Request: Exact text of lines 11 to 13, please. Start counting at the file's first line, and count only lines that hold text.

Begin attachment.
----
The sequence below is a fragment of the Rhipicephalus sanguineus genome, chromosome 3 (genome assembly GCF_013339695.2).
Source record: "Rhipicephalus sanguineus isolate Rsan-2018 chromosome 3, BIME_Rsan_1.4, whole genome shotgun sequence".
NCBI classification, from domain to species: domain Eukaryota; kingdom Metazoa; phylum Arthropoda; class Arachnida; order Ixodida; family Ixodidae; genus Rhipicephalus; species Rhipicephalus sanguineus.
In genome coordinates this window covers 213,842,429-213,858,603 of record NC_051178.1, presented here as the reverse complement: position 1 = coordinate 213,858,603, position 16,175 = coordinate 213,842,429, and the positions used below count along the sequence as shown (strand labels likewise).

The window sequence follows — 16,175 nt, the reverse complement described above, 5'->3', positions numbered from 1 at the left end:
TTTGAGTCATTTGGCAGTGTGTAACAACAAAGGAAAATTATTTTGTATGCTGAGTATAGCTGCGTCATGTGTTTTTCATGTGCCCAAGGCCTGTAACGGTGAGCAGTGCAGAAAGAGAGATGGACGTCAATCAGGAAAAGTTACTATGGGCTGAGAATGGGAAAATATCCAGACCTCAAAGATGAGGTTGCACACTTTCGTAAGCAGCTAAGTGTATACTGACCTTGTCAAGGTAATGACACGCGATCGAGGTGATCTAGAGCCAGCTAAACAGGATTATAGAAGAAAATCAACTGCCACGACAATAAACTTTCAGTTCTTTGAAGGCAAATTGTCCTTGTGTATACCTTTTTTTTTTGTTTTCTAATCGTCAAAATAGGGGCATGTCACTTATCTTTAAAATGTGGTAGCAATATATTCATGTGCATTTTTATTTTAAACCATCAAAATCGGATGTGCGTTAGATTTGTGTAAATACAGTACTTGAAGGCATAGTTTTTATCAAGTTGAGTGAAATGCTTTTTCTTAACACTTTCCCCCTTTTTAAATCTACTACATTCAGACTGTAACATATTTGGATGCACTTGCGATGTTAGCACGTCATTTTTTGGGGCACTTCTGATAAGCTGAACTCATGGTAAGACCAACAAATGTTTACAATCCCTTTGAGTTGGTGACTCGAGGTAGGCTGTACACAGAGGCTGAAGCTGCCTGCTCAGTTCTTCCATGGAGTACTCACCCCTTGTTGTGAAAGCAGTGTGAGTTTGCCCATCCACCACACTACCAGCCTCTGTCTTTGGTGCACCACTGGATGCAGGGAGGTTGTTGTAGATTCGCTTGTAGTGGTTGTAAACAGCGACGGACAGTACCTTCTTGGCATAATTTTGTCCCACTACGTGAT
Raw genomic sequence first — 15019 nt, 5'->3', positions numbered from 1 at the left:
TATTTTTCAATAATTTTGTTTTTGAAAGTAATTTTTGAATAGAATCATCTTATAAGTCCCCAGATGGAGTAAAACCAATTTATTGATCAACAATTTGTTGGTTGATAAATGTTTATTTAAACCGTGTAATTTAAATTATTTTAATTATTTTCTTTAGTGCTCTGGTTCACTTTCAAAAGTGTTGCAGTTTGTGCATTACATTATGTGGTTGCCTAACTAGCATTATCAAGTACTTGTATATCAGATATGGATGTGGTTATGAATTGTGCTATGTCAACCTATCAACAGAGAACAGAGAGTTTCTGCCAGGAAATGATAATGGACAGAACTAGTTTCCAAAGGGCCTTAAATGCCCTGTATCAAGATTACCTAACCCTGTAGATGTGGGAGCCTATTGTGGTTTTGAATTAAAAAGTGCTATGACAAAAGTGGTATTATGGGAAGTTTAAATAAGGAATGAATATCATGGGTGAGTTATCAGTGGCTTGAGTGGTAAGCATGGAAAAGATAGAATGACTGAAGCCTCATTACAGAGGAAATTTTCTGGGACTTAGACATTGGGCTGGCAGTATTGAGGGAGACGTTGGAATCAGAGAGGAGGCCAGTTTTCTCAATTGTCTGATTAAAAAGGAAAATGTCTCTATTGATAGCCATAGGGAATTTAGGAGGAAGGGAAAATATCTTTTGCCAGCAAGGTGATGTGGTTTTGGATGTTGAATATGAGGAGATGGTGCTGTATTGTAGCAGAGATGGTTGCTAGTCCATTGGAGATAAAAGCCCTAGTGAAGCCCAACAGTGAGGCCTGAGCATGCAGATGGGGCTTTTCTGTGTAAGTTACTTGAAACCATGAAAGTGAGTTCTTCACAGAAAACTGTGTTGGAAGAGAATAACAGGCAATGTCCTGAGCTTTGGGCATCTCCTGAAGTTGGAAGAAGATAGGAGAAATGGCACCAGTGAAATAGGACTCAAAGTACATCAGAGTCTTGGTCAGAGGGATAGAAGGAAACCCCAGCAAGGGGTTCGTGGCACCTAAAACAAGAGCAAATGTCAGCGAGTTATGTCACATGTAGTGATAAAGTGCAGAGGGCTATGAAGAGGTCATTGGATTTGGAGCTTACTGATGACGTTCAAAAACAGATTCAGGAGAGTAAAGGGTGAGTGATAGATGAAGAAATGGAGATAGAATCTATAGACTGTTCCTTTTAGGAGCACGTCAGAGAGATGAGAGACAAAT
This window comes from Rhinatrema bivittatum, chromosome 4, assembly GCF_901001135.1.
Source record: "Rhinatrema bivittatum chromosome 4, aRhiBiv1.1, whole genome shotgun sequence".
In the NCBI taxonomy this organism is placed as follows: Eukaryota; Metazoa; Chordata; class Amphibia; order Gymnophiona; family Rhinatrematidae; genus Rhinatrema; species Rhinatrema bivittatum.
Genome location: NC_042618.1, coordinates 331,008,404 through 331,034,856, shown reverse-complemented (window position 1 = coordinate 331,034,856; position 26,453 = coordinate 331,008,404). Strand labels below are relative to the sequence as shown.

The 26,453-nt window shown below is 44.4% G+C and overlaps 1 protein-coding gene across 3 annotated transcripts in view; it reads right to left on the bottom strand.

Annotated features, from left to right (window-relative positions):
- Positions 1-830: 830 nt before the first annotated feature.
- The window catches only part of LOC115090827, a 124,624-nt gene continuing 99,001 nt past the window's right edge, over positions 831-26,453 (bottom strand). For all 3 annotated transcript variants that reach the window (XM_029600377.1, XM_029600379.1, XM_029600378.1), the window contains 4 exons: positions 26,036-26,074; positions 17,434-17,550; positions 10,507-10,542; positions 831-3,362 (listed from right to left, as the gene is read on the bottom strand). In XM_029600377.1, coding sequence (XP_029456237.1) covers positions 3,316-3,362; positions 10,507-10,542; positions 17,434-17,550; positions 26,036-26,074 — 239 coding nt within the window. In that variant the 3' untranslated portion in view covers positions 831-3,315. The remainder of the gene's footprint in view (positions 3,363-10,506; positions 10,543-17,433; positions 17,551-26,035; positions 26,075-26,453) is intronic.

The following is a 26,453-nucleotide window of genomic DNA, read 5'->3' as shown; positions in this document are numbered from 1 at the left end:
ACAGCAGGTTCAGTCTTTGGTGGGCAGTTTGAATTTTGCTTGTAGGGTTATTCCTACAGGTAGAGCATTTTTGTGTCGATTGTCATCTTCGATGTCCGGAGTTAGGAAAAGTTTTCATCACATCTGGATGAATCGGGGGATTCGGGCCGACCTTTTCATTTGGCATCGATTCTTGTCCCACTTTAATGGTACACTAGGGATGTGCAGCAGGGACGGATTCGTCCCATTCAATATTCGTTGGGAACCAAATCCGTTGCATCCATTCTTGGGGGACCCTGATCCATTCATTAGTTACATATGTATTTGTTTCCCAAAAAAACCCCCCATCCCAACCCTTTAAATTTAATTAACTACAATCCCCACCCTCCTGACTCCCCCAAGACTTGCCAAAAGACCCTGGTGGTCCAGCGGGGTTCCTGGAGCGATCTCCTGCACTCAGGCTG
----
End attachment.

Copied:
In the NCBI taxonomy this organism is placed as follows: Eukaryota; Metazoa; Chordata; class Amphibia; order Gymnophiona; family Rhinatrematidae; genus Rhinatrema; species Rhinatrema bivittatum.
Genome location: NC_042618.1, coordinates 331,008,404 through 331,034,856, shown reverse-complemented (window position 1 = coordinate 331,034,856; position 26,453 = coordinate 331,008,404). Strand labels below are relative to the sequence as shown.

The 26,453-nt window shown below is 44.4% G+C and overlaps 1 protein-coding gene across 3 annotated transcripts in view; it reads right to left on the bottom strand.